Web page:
‘without any demur, merely on a demand from GMB (appellant) stating that the said lead promotor failed to perform the covenants...". It has also been undertaken by the bank that such written demand from the appellant shall be "...conclusive, absolute and unequivocal as regards the amount due and payable by the bank under this guarantee". Between the appellant therein and the first respondent, in the event of failure to perform the obligations under the LOI the appellant was entitled to cancel the LOI and invoke the Bank Guarantee. On being satisfied of the failure of the respondent, the appellant cancelled the LOI and invoke the Bank Guarantee.’
62. The Apex Court held that between the Bank and the appellant, the moment there was a written demand for invoking the BG pursuant to breach of the covenant between the appellant and the respondent, the bank was bound to honour the payment under the Guarantee. The Apex Court held that the Bank Guarantee is a separate contract and is not qualified by the contract or performance of the obligations. No doubt, in terms of the BG also, the invocation is only against a breach of the conditions in the LOI, but between the appellant and the bank the decision of the appellant as to the breach is absolute and binding on the Bank.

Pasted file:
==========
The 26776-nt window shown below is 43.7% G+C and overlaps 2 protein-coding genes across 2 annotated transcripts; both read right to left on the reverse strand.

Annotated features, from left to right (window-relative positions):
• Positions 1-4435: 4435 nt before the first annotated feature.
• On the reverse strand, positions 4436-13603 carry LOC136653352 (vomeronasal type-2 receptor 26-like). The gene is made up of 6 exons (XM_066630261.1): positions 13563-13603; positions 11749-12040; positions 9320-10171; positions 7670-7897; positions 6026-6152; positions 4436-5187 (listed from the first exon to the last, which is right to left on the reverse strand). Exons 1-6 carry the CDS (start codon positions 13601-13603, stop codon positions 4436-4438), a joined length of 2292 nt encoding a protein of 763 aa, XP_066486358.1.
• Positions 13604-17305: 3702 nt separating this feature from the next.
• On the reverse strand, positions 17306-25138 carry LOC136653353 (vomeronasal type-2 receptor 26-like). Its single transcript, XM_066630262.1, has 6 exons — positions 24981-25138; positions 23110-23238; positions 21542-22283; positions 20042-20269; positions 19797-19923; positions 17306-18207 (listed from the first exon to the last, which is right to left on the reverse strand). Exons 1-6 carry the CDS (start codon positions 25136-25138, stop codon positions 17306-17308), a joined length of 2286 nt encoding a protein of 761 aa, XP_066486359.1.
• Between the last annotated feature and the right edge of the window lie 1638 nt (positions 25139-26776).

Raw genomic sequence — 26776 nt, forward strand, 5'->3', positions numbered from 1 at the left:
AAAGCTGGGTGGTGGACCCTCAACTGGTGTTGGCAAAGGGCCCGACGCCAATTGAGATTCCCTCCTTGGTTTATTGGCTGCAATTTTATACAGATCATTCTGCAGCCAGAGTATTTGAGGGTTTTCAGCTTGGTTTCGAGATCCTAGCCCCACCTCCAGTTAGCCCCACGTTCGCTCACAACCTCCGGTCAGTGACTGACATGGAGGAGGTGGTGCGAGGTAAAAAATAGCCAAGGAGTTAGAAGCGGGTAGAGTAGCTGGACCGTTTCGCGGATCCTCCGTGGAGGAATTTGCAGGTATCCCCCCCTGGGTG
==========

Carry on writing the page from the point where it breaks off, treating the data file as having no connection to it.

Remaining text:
63. In Dwarikesh Sugar Industries Ltd. (supra), the Apex Court has deprecated the practice of the High Courts in granting injunctions restraining the encashment of unconditional BGs and held that this would mean not complying with the law laid down by the Apex Court and would amount of judicial impropriety. The Apex Court held that the High Court was not justified in invoking the principle of unjust enrichment and denying the appellant the right to encash the BG. It was further observed that if the High Court had taken the trouble to see the law on the point, it would have been clear that in encashment of BG, principle of undue enrichment has no application. Relevant para of judgment reads as under: